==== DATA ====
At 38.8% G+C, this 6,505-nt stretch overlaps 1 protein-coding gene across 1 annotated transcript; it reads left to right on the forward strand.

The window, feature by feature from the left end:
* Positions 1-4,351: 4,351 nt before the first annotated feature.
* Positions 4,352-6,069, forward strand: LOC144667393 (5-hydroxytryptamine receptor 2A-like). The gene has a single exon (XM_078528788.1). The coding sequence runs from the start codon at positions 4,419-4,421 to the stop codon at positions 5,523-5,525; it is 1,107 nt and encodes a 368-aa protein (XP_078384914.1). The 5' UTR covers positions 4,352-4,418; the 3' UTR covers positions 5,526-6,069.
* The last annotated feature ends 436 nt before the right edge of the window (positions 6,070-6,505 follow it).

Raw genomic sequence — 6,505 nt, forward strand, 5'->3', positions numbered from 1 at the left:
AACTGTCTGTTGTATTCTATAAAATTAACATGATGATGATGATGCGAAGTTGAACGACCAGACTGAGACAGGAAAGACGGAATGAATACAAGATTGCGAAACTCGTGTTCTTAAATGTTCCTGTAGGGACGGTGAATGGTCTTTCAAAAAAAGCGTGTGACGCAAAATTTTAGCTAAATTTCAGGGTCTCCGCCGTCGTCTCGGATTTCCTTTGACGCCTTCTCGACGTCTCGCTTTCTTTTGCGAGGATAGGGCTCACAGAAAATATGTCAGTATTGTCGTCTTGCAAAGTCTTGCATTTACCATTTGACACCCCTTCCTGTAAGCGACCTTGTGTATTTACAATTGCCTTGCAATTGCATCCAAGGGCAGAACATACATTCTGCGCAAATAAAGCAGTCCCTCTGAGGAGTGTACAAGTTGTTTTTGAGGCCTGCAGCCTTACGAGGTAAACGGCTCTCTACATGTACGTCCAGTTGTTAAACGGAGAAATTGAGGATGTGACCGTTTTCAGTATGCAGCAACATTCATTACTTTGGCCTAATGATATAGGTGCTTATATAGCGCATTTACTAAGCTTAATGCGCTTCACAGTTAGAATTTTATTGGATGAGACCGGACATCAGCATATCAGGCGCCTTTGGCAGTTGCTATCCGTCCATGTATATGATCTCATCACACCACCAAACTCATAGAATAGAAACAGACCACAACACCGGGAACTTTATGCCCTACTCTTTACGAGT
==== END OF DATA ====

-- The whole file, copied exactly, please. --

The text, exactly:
At 38.8% G+C, this 6,505-nt stretch overlaps 1 protein-coding gene across 1 annotated transcript; it reads left to right on the forward strand.

The window, feature by feature from the left end:
* Positions 1-4,351: 4,351 nt before the first annotated feature.
* Positions 4,352-6,069, forward strand: LOC144667393 (5-hydroxytryptamine receptor 2A-like). The gene has a single exon (XM_078528788.1). The coding sequence runs from the start codon at positions 4,419-4,421 to the stop codon at positions 5,523-5,525; it is 1,107 nt and encodes a 368-aa protein (XP_078384914.1). The 5' UTR covers positions 4,352-4,418; the 3' UTR covers positions 5,526-6,069.
* The last annotated feature ends 436 nt before the right edge of the window (positions 6,070-6,505 follow it).

Raw genomic sequence — 6,505 nt, forward strand, 5'->3', positions numbered from 1 at the left:
AACTGTCTGTTGTATTCTATAAAATTAACATGATGATGATGATGCGAAGTTGAACGACCAGACTGAGACAGGAAAGACGGAATGAATACAAGATTGCGAAACTCGTGTTCTTAAATGTTCCTGTAGGGACGGTGAATGGTCTTTCAAAAAAAGCGTGTGACGCAAAATTTTAGCTAAATTTCAGGGTCTCCGCCGTCGTCTCGGATTTCCTTTGACGCCTTCTCGACGTCTCGCTTTCTTTTGCGAGGATAGGGCTCACAGAAAATATGTCAGTATTGTCGTCTTGCAAAGTCTTGCATTTACCATTTGACACCCCTTCCTGTAAGCGACCTTGTGTATTTACAATTGCCTTGCAATTGCATCCAAGGGCAGAACATACATTCTGCGCAAATAAAGCAGTCCCTCTGAGGAGTGTACAAGTTGTTTTTGAGGCCTGCAGCCTTACGAGGTAAACGGCTCTCTACATGTACGTCCAGTTGTTAAACGGAGAAATTGAGGATGTGACCGTTTTCAGTATGCAGCAACATTCATTACTTTGGCCTAATGATATAGGTGCTTATATAGCGCATTTACTAAGCTTAATGCGCTTCACAGTTAGAATTTTATTGGATGAGACCGGACATCAGCATATCAGGCGCCTTTGGCAGTTGCTATCCGTCCATGTATATGATCTCATCACACCACCAAACTCATAGAATAGAAACAGACCACAACACCGGGAACTTTATGCCCTACTCTTTACGAGT